Studio Contrechoc

design & textile & technology entries

Monthly Archives: March 2010

Connected Garments project, some technical details

This page is explaining some technical details about the project of Marina Toeters, contrechoc and Meerthe Heuvelings, called connected garments,

Marina Toeters and Meerthe Heuvelings did most of the garments, contrechoc did most of the electronics, but we like to switch places around the sewing and the soldering equipment!
The official pdf’s about this project can be found here:

We have made the electronics fit in soft pockets which can be attached to the clothing using magnets. Of course the wiring has to be connected, some pouches containing the batteries some the soft buttons, some the electronics.

Sender and Receiver:
We used cheap wireless doorbells to send a signal from the coat to the vest, and from the computer to the shirt.

Visual Messaging:(intermediate distance)
The LED matrix showed the signal was send with a text passing over the LED’s, using a ATmega168 chip.

Sensual signaling: (close)
Close together some pockets having a RFID chip and antenna could send a trigger to a vibration pouch.

Sound messaging: (distant)
Connected to a laptop another wireless doorbell pair could send a signal to the shirt. This signal was triggered by the computer in connection to a data Base. The data Base can be triggered from a page on the Internet, so everybody can trigger the shirt. The shirt reacts by producing a soundscape around the person who wears the shirt.

The wireless doorbell pocket: (electronics outside the pocket)

wireless doorbell

A wireless doorbell consists of 2 parts, the bell and the chime part. We cut out the speaker and searched for the pin on the chip producing the signal: (the ringing part of the doorbell is used as it is, the trigger is duplicated in a soft switch and the ATmega168 can also trigger this ringing doorbell part)

wireless doorbell

This wireless doorbell trick has been used three times in this project: two between the vest and the coat and one between the laptop and the shirt.

The RFID chip circuit board was actually made with at FABLAB Amsterdam with a Modela during a FABLAB workshop, a picture of it was already in MAKE in this post:

The details about the chip and the board can be found in this blog entry:

Here is the picture of the final result with the electronics inside and outside the soft textile pocket:

wireless doorbell

wireless doorbellat the corners the small magnets can be seen.

Now you know a bit about the technicalities you can appreciate more the pictures in the pdf’s! Lots of work, making the clothes, the pockets, the electronics, soldering and programming, testing, showing, making pictures…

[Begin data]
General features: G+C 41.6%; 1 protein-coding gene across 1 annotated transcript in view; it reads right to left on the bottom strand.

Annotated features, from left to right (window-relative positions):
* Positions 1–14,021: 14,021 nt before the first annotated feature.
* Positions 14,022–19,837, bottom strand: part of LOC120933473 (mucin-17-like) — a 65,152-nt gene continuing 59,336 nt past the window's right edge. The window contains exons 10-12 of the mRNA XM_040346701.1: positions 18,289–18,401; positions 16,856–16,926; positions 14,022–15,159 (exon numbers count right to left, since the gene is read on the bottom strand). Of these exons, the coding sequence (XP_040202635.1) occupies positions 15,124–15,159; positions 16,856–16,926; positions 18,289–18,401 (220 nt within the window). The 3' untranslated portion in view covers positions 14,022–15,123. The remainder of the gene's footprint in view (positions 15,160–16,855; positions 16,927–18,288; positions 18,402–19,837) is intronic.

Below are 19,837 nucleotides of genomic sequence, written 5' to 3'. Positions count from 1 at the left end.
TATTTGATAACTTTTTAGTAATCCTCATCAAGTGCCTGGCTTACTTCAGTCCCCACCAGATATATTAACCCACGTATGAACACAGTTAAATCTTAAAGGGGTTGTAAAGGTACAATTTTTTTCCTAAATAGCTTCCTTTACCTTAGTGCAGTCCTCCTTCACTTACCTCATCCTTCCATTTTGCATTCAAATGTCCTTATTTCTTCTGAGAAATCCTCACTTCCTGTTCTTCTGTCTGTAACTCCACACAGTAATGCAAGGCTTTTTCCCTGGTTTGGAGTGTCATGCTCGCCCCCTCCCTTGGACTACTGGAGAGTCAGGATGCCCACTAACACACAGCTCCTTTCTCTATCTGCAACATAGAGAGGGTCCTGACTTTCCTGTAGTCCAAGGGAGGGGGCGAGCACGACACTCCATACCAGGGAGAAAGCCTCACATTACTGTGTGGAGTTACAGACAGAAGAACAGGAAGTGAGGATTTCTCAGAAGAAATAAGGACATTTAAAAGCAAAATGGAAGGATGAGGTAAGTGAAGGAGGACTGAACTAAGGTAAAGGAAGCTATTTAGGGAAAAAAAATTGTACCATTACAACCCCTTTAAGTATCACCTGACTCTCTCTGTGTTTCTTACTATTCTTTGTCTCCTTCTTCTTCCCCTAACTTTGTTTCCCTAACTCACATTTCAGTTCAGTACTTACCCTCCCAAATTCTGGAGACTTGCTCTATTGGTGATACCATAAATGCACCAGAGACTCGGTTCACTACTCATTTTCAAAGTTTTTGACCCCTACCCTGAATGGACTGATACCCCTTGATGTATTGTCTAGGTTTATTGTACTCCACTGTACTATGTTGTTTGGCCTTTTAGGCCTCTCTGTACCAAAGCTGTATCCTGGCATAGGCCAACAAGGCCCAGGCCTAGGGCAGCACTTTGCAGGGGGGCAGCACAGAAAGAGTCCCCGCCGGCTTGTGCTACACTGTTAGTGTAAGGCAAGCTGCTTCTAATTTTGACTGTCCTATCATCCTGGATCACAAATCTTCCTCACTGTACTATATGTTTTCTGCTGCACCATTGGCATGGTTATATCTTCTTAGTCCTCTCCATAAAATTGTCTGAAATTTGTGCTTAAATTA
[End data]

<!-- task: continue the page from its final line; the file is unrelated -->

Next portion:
but fun too! This is the first stage of our collaboration, the next experiments and concepts are being developed!

Marina Toeters is fashion designer, specialized in innovative garments, Meerthe Heuvelings is student industrial design, University Eindhoven, contrechoc is an artist.


AVR links

Sometimes learning works backwards! Most of the time you start doing things, but even if it works some finer details are lost and you have to go back to pick these up the knowledge you skipped unconsciously. That is why learning is not lineair, i suppose…

working with io microcontrollers is a good example. You have the hardware, the circuitry, the programming, the sensors, the part of the effects and programming in the computer, and in the microcontroller, the rapid prototyping of the things around and with the microcontroller…
too much to be learned on one neat lineair go…

So after quite a lot of experiments you see the cleanness of directly programming the chip. You have seen the Atmega168, but also other chips, Attinies etc…and suddenly the focus is on AVR Studio and avr-gcc again….

Already programming with AVR (assembly and c) and understanding the basics meant the first projects were easily accomplished. Later on i started looking for a more evenly distributed approach, when using more kinds of chips. You get an overview of properties, number of ports, pins, memory etc. Having ordered an evaluation board at last (always experimenting on a breadboard before) i can try out three chips without shifting around the connections too much.

Then I started looking for some AVR tutorials to review the details…
here are some links of useful collections of sample programs:

huge, but in German:

about principles of connecting, for instance, why use a capacitor over a button: